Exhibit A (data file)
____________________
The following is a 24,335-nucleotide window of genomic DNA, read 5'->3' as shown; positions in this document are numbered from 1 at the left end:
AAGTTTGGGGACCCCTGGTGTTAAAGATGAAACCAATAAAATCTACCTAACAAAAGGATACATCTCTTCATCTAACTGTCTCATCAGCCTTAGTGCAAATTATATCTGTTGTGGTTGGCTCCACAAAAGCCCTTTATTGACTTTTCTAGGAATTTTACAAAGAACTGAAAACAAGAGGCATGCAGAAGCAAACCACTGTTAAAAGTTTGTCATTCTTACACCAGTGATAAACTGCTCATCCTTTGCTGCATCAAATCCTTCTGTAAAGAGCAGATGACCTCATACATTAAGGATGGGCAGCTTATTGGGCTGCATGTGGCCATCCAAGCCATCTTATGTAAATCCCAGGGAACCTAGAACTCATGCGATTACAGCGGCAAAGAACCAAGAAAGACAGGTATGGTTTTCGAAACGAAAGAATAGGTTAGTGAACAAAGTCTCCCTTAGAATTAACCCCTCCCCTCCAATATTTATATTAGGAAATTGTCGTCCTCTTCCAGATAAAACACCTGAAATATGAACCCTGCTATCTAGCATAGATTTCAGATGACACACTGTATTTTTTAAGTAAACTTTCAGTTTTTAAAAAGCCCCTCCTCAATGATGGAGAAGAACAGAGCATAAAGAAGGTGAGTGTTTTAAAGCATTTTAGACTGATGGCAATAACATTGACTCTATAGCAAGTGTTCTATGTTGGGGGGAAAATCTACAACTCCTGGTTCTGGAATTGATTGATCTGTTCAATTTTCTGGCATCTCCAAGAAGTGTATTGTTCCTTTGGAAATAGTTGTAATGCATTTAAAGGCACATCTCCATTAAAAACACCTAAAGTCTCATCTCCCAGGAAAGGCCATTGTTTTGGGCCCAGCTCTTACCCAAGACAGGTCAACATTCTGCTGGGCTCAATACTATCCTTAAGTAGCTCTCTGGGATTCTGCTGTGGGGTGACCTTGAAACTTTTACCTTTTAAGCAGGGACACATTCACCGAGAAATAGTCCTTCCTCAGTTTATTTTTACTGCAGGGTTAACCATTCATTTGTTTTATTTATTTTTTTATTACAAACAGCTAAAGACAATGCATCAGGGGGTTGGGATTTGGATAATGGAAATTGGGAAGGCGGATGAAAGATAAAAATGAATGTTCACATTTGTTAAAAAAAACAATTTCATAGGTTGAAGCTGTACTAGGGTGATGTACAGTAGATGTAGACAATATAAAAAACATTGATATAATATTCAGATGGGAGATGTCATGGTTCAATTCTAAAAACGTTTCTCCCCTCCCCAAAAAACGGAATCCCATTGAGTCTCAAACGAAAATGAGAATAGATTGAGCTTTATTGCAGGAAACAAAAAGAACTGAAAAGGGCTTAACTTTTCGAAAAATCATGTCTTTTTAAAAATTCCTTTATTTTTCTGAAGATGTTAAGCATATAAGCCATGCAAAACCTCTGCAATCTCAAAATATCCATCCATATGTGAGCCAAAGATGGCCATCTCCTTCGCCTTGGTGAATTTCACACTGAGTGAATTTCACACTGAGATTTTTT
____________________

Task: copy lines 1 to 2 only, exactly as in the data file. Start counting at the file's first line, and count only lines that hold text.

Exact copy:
The following is a 24,335-nucleotide window of genomic DNA, read 5'->3' as shown; positions in this document are numbered from 1 at the left end:
AAGTTTGGGGACCCCTGGTGTTAAAGATGAAACCAATAAAATCTACCTAACAAAAGGATACATCTCTTCATCTAACTGTCTCATCAGCCTTAGTGCAAATTATATCTGTTGTGGTTGGCTCCACAAAAGCCCTTTATTGACTTTTCTAGGAATTTTACAAAGAACTGAAAACAAGAGGCATGCAGAAGCAAACCACTGTTAAAAGTTTGTCATTCTTACACCAGTGATAAACTGCTCATCCTTTGCTGCATCAAATCCTTCTGTAAAGAGCAGATGACCTCATACATTAAGGATGGGCAGCTTATTGGGCTGCATGTGGCCATCCAAGCCATCTTATGTAAATCCCAGGGAACCTAGAACTCATGCGATTACAGCGGCAAAGAACCAAGAAAGACAGGTATGGTTTTCGAAACGAAAGAATAGGTTAGTGAACAAAGTCTCCCTTAGAATTAACCCCTCCCCTCCAATATTTATATTAGGAAATTGTCGTCCTCTTCCAGATAAAACACCTGAAATATGAACCCTGCTATCTAGCATAGATTTCAGATGACACACTGTATTTTTTAAGTAAACTTTCAGTTTTTAAAAAGCCCCTCCTCAATGATGGAGAAGAACAGAGCATAAAGAAGGTGAGTGTTTTAAAGCATTTTAGACTGATGGCAATAACATTGACTCTATAGCAAGTGTTCTATGTTGGGGGGAAAATCTACAACTCCTGGTTCTGGAATTGATTGATCTGTTCAATTTTCTGGCATCTCCAAGAAGTGTATTGTTCCTTTGGAAATAGTTGTAATGCATTTAAAGGCACATCTCCATTAAAAACACCTAAAGTCTCATCTCCCAGGAAAGGCCATTGTTTTGGGCCCAGCTCTTACCCAAGACAGGTCAACATTCTGCTGGGCTCAATACTATCCTTAAGTAGCTCTCTGGGATTCTGCTGTGGGGTGACCTTGAAACTTTTACCTTTTAAGCAGGGACACATTCACCGAGAAATAGTCCTTCCTCAGTTTATTTTTACTGCAGGGTTAACCATTCATTTGTTTTATTTATTTTTTTATTACAAACAGCTAAAGACAATGCATCAGGGGGTTGGGATTTGGATAATGGAAATTGGGAAGGCGGATGAAAGATAAAAATGAATGTTCACATTTGTTAAAAAAAACAATTTCATAGGTTGAAGCTGTACTAGGGTGATGTACAGTAGATGTAGACAATATAAAAAACATTGATATAATATTCAGATGGGAGATGTCATGGTTCAATTCTAAAAACGTTTCTCCCCTCCCCAAAAAACGGAATCCCATTGAGTCTCAAACGAAAATGAGAATAGATTGAGCTTTATTGCAGGAAACAAAAAGAACTGAAAAGGGCTTAACTTTTCGAAAAATCATGTCTTTTTAAAAATTCCTTTATTTTTCTGAAGATGTTAAGCATATAAGCCATGCAAAACCTCTGCAATCTCAAAATATCCATCCATATGTGAGCCAAAGATGGCCATCTCCTTCGCCTTGGTGAATTTCACACTGAGTGAATTTCACACTGAGATTTTTT